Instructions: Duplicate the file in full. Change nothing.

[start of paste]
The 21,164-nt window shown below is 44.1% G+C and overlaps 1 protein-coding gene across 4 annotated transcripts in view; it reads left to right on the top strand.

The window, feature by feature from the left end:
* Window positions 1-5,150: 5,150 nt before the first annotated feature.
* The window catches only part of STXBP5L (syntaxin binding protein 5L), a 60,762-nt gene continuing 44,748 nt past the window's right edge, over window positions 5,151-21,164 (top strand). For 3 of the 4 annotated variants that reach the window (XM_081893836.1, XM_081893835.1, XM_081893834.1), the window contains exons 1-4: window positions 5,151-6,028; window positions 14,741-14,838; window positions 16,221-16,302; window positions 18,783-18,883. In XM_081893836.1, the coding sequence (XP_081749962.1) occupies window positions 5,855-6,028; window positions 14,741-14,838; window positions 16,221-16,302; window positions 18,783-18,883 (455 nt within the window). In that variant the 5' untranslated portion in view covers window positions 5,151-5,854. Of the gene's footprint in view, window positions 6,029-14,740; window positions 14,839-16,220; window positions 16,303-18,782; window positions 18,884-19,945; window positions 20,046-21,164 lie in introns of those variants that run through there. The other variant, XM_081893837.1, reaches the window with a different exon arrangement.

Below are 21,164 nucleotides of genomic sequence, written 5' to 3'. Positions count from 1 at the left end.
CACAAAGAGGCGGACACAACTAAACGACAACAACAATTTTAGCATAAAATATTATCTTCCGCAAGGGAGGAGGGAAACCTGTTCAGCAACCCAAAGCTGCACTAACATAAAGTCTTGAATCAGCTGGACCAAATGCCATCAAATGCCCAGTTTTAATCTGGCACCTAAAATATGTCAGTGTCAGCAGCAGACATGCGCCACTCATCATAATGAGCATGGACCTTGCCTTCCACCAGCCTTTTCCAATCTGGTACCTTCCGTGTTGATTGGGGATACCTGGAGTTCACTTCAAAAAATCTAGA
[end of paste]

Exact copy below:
The 21,164-nt window shown below is 44.1% G+C and overlaps 1 protein-coding gene across 4 annotated transcripts in view; it reads left to right on the top strand.

The window, feature by feature from the left end:
* Window positions 1-5,150: 5,150 nt before the first annotated feature.
* The window catches only part of STXBP5L (syntaxin binding protein 5L), a 60,762-nt gene continuing 44,748 nt past the window's right edge, over window positions 5,151-21,164 (top strand). For 3 of the 4 annotated variants that reach the window (XM_081893836.1, XM_081893835.1, XM_081893834.1), the window contains exons 1-4: window positions 5,151-6,028; window positions 14,741-14,838; window positions 16,221-16,302; window positions 18,783-18,883. In XM_081893836.1, the coding sequence (XP_081749962.1) occupies window positions 5,855-6,028; window positions 14,741-14,838; window positions 16,221-16,302; window positions 18,783-18,883 (455 nt within the window). In that variant the 5' untranslated portion in view covers window positions 5,151-5,854. Of the gene's footprint in view, window positions 6,029-14,740; window positions 14,839-16,220; window positions 16,303-18,782; window positions 18,884-19,945; window positions 20,046-21,164 lie in introns of those variants that run through there. The other variant, XM_081893837.1, reaches the window with a different exon arrangement.

Below are 21,164 nucleotides of genomic sequence, written 5' to 3'. Positions count from 1 at the left end.
CACAAAGAGGCGGACACAACTAAACGACAACAACAATTTTAGCATAAAATATTATCTTCCGCAAGGGAGGAGGGAAACCTGTTCAGCAACCCAAAGCTGCACTAACATAAAGTCTTGAATCAGCTGGACCAAATGCCATCAAATGCCCAGTTTTAATCTGGCACCTAAAATATGTCAGTGTCAGCAGCAGACATGCGCCACTCATCATAATGAGCATGGACCTTGCCTTCCACCAGCCTTTTCCAATCTGGTACCTTCCGTGTTGATTGGGGATACCTGGAGTTCACTTCAAAAAATCTAGA